* Mantega says impact on IPCA index not yet clear
* Says retail and food executives committed to cut prices
BRASILIA, March 11 (Reuters) - Inflation should ease more rapidly in Brazil after the government eliminated federal taxes on food staples and some toiletries, Finance Minister Guido Mantega said on Monday.
After meeting with retail, supermarket and food industry executives, Mantega last week said business leaders have committed to cut the prices of consumer products including meat, sugar and toilet paper.
“This should impact the inflation rate so that it falls rapidly,” Mantega told reporters in Brasilia on Monday. The impact on the IPCA consumer price index is not yet clear, he added, noting that analysts have forecast the tax breaks will likely trim between 0.2 percent and 0.6 percent off the inflation rate.
President Dilma Rousseff’s government is scrambling to tame the quickening pace of inflation, which could undermine efforts to boost a feeble economic recovery as well as her own re-election bid next year.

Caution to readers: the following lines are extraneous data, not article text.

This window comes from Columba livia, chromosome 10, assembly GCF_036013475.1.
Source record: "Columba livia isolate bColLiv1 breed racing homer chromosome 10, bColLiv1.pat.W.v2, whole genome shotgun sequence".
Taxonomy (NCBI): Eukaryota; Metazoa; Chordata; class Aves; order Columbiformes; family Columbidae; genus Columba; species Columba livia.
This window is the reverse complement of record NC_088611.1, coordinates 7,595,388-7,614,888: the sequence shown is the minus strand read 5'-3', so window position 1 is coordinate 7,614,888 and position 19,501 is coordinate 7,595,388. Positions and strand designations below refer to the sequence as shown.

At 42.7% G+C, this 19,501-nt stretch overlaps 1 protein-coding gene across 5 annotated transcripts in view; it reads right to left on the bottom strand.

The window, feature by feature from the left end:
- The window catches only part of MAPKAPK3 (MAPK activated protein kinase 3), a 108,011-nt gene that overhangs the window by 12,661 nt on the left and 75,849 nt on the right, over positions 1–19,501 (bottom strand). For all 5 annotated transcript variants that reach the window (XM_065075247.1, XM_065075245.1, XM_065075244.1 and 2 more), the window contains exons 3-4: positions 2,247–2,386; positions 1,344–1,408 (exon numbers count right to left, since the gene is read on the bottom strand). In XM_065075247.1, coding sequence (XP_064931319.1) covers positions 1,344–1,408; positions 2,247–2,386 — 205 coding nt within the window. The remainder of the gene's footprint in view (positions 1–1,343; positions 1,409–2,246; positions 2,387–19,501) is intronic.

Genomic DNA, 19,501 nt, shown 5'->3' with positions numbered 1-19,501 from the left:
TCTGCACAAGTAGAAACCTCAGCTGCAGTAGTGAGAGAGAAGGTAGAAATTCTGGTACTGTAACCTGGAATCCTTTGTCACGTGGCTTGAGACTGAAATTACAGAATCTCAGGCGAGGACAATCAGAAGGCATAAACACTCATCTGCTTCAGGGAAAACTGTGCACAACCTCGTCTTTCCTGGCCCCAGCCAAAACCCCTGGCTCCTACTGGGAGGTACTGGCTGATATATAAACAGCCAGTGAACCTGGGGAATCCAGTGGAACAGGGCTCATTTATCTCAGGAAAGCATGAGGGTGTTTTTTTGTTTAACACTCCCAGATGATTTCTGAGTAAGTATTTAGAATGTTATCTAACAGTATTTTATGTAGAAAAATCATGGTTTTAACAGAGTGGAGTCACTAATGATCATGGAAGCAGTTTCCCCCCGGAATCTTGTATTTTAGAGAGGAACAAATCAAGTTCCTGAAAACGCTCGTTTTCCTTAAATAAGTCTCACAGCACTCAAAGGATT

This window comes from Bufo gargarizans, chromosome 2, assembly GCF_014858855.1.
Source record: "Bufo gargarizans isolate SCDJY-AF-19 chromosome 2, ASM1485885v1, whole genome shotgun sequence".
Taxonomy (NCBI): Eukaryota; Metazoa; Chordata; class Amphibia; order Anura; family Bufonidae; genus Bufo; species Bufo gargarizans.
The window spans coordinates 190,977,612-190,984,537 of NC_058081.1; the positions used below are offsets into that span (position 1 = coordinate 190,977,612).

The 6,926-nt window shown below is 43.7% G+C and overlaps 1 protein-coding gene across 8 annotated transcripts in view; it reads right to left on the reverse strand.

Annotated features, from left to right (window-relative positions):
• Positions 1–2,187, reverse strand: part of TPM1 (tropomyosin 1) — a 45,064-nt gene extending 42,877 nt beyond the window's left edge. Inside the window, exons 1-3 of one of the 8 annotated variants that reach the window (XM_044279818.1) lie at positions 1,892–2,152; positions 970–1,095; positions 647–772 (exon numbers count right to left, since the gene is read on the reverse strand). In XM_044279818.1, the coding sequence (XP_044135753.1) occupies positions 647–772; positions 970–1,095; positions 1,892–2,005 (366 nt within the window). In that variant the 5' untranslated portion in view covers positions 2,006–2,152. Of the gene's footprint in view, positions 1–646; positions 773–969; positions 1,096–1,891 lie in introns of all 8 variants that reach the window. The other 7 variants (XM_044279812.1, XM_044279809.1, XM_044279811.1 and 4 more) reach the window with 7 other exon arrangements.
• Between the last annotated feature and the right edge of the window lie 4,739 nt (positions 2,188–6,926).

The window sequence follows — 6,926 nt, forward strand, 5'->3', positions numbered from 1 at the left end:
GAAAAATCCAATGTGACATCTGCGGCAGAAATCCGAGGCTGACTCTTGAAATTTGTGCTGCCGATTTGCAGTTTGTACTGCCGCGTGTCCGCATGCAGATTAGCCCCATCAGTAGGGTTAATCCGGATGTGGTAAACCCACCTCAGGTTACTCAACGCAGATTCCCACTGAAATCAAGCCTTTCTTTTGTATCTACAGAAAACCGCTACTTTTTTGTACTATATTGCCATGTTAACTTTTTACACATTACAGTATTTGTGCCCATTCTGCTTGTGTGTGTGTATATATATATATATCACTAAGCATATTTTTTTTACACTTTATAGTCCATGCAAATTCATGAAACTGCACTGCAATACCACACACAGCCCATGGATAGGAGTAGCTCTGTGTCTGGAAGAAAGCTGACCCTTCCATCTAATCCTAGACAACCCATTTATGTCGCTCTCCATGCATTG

The tax breaks could also delay an interest rate hike by the central bank as policymakers grow increasingly worried about inflation edging closer to the official ceiling of 6.5 percent. Economists polled by the central bank expect it to raise the benchmark Selic rate to 8 percent from the current 7.25 percent by year-end.
Rousseff announced the tax breaks in a television address on Friday, reaffirming her government commitment to fight inflation in a country scarred by earlier bouts of hyperinflation.
She estimated that the tax breaks should ease the prices of those staple goods by between 9.25 percent and 12.5 percent. A supermarket association executive said on Monday, however, that the impact would more likely be closer to 3 percent to 6 percent.